STA Wealth Management, LLC
Partner and Executive VP of Financial Planning
Scott Bishop is a Partner and is Exec. Vice President of Financial Planning at STA Wealth, a Houston based RIA Firm. In this role, Scott guides clients through the process of identifying and realizing their personal financial planning goals while working with them to help develop, implement and monitor strategies to help assure the long-term coordination of their overall financial, retirement, business planning.
Scott is also the host of STA's radio show, "Financial Planning Fridays" on The STA Money Hour, on 950AM KPRC Radio in Houston at 12pm Central where he frequently discusses tax and financial planning topics and hosts interviews of industry experts.
Scott graduated from the University of Texas at Austin with a Bachelor of Business Administration in Accounting and received his Master of Business Administration from the University of St. Thomas.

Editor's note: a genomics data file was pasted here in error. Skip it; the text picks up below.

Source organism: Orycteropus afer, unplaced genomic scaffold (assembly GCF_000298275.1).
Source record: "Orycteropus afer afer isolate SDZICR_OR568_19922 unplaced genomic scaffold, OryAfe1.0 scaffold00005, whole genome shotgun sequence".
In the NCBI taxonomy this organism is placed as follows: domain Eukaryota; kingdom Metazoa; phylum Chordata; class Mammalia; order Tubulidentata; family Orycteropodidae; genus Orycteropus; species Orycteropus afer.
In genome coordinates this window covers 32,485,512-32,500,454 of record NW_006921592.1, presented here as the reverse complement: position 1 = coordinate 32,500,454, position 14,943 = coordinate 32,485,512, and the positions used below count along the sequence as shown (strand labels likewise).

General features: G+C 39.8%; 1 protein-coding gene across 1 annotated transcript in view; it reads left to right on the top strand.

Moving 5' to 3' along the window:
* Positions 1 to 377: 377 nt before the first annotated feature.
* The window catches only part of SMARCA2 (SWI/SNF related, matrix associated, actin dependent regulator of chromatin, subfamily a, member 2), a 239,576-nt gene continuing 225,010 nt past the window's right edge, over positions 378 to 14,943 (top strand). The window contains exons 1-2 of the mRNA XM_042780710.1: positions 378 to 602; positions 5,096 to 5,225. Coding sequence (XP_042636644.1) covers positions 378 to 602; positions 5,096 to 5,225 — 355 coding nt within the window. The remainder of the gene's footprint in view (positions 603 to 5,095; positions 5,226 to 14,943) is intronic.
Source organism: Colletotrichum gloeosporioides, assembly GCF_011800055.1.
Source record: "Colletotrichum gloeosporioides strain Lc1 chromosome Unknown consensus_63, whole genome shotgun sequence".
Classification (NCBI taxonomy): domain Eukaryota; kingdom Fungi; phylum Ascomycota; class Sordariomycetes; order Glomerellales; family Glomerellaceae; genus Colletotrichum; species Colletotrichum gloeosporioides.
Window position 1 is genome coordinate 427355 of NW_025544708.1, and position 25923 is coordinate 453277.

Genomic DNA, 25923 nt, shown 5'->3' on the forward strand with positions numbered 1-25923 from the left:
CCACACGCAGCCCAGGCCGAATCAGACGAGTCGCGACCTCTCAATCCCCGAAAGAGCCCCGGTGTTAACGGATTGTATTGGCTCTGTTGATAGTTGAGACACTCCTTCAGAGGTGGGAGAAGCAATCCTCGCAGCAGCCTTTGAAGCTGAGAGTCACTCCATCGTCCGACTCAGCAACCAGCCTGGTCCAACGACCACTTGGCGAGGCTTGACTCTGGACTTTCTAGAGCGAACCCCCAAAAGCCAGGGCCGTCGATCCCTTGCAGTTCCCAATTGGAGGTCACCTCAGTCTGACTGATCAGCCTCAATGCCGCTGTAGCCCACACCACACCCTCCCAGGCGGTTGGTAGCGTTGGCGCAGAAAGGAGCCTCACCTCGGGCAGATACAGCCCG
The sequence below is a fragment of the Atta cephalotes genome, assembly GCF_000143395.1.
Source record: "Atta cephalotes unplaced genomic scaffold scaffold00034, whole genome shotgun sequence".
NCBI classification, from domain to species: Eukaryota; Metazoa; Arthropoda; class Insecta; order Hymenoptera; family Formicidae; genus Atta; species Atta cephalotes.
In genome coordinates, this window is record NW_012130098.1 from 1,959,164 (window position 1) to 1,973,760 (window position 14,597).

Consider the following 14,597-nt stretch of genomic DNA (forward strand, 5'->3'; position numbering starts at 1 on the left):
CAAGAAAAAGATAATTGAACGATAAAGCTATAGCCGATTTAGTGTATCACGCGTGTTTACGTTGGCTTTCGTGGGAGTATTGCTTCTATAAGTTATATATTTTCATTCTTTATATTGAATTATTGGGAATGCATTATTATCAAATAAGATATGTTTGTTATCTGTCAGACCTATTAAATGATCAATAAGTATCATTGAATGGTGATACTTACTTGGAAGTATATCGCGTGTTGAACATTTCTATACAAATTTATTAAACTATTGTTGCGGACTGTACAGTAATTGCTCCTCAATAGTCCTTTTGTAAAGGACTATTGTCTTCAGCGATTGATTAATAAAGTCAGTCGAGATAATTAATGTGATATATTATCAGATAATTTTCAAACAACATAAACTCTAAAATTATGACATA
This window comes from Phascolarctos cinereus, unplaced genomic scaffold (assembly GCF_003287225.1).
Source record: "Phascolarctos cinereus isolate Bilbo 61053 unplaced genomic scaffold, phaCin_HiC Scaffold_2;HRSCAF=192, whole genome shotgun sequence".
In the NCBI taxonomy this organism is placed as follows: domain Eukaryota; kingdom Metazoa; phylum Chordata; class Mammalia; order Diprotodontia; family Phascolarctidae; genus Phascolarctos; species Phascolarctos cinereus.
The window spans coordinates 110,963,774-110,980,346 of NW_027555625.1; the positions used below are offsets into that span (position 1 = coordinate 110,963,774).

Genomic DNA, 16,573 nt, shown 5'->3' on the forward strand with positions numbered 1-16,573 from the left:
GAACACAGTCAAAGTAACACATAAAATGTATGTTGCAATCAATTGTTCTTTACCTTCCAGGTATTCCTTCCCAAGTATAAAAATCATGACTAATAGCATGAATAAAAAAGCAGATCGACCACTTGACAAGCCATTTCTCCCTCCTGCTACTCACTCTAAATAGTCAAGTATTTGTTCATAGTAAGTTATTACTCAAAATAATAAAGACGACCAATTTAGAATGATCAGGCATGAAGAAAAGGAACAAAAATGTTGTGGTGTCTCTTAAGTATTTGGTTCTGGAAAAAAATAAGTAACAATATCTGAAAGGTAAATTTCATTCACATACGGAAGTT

Currently, Scott is a CFP® and a CPA and also holds a PFS® designation. Scott has been active as a member of the American Institute of Certified Public Accountants (AICPA), the Texas Society of Certified Public Accountants (TSCPA) and its Houston CPA Society as a member of its Board of Directors. He has also been recognized for excellence by being named the Young CPA of the Year for 2002-2003 by the Houston CPA Society, one of the largest and most prominent CPA chapters in the United States.
In addition, Scott has both authored and has been interviewed for numerous articles in financial related publications and websites such as the Wall Street Journal, MarketWatch, CNBC, USA Today, Washington Post, The New York Times, Investopedia, Houston Chronicle, Investment News, Kiplinger, The AICPA Tax Section, BankRate.com, the Houston Business Journal and the CPA Forum. Scott is also a member of the Houston Business and Estate Planning Council.
BBA - Accounting, University of Texas at Austin
MBA - Finance, University of St. Thomas
Assets Under Management: